The Mayflower Compact has been much romanticized. The signing took place in no special cabin. It is unlikely that women or children were present for it, as many representations suggest. Yet artists are right to depict the scene as a moment of great drama and historical import. The act of creating such a colony was revolutionary. Plymouth Colony was the first experiment in consensual government in Western history between individuals with one another, and not with a monarch. The colony was a mutual enterprise, not an imperial expedition organized by the Spanish or English governments. In order to survive, it depended on the consent of the colonists themselves. Necessary in order to bind the community together, it was revolutionary by chance.
The Mayflower Compact has a whisper of the contractual government enunciated in the 4 July 1776 Declaration of Independence, that governments derive their just powers ‘from the consent of the governed’. It anticipated the eighteenth-century American Republic’s belief that political authority was not bestowed by a monarch but a contractual agreement of free peoples, articulated at the end of the seventeenth century by the philosopher John Locke. The eminent American historian George Bancroft has called the Compact ‘the birth of constitutional liberty . . . in the cabin of the Mayflower humanity recovered its rights and instituted government on the basis of “equal laws” for the general good’.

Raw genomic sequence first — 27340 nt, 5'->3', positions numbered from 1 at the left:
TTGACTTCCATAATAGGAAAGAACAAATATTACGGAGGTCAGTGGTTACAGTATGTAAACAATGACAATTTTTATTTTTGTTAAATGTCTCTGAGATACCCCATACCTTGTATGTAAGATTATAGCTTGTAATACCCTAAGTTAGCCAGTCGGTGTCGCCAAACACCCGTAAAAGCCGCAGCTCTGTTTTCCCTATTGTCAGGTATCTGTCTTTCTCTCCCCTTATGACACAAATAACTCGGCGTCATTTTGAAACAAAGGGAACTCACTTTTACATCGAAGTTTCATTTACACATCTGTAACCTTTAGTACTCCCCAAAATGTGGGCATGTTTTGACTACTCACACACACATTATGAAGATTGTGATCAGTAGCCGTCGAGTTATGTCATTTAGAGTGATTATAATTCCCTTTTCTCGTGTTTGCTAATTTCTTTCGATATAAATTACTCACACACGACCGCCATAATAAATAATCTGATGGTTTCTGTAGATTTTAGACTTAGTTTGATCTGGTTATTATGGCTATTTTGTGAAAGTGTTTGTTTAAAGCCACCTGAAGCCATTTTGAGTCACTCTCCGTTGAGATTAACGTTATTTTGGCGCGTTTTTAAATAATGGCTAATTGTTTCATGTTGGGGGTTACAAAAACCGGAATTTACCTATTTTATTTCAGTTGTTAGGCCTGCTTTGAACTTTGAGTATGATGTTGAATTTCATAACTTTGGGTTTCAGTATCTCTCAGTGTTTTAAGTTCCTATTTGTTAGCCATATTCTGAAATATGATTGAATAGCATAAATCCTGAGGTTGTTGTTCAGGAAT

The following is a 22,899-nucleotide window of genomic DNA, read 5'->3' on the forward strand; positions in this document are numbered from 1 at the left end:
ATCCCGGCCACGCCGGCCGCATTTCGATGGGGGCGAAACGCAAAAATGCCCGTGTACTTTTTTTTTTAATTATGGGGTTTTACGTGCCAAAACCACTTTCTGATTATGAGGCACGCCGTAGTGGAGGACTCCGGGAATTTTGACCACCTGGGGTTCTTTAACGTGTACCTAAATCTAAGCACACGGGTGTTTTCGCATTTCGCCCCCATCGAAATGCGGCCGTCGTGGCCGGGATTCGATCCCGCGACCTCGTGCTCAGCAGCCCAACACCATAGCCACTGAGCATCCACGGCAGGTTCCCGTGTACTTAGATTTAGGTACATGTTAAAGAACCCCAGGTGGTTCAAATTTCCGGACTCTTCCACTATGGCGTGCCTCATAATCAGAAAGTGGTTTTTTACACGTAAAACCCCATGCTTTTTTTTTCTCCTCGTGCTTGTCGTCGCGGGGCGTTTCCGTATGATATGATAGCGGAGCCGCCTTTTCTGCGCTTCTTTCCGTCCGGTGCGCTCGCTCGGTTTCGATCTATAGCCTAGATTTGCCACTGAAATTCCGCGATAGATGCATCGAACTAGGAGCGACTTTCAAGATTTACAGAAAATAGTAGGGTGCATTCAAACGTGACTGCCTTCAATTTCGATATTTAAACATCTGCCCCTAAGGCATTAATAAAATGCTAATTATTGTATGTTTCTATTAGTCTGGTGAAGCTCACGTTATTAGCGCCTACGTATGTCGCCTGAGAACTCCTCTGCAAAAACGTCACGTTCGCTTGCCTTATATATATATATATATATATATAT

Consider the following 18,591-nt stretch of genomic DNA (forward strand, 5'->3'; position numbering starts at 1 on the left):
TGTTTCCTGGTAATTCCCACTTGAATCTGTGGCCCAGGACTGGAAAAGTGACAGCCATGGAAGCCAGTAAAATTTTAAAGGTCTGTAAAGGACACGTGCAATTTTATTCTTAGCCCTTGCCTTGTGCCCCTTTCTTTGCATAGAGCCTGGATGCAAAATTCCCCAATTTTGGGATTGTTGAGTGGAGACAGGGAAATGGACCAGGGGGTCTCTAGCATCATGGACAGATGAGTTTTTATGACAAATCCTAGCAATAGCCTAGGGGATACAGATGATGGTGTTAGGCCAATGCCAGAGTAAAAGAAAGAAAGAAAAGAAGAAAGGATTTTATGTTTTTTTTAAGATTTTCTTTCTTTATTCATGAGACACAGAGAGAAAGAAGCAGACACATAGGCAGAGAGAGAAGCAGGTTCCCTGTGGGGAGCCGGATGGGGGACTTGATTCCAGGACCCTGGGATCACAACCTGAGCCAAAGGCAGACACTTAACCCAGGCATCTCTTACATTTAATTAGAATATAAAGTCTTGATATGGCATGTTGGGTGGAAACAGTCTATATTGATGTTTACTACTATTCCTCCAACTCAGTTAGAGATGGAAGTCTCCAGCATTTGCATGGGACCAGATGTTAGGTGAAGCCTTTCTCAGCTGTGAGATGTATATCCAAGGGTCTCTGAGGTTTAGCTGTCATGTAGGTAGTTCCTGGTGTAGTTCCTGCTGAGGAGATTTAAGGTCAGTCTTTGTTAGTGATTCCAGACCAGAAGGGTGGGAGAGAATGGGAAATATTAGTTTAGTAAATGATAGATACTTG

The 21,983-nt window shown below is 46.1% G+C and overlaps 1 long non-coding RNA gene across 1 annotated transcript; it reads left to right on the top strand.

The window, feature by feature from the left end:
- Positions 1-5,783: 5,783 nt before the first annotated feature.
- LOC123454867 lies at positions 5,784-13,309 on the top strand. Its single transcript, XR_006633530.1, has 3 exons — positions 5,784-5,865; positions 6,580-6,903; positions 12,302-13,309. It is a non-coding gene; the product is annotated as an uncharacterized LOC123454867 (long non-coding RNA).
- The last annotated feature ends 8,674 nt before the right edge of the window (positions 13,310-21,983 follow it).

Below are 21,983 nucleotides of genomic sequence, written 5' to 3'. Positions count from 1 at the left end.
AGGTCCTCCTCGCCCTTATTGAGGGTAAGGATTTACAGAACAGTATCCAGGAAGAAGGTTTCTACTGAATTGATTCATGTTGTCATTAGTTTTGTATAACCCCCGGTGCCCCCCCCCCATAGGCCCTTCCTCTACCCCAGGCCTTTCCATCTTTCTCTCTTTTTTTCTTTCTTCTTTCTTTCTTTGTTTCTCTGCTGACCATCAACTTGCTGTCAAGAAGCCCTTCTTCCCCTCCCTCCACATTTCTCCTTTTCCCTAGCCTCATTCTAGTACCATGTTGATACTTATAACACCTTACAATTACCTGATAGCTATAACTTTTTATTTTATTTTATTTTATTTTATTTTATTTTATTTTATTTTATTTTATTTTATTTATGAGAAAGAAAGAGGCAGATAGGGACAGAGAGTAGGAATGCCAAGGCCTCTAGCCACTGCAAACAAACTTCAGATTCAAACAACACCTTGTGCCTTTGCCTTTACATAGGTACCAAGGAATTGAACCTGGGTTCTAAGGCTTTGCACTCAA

These ideas were not hashed about all the time in the community. They were simply a consequence of their endeavor. But of course, since the Pilgrims were interested in political concepts, devising the rules by which they were to be governed was extraordinarily empowering, especially after all they had suffered. Once the rules were established, the decision-making powers of ordinary people were validated as a way of life.
REBECCA FRASER, daughter of noted British historian Lady Antonia Fraser, is the author of The Story of Britain, which has been described as “an elegantly written, impressively well-informed single-volume history of how England was governed during the past 2000 years.” A reviewer and broadcaster, her previous work also includes a biography of Charlotte Brontë which examined her life within the framework of contemporary attitudes to women. Rebecca Fraser was President of the Brontë Society for many years.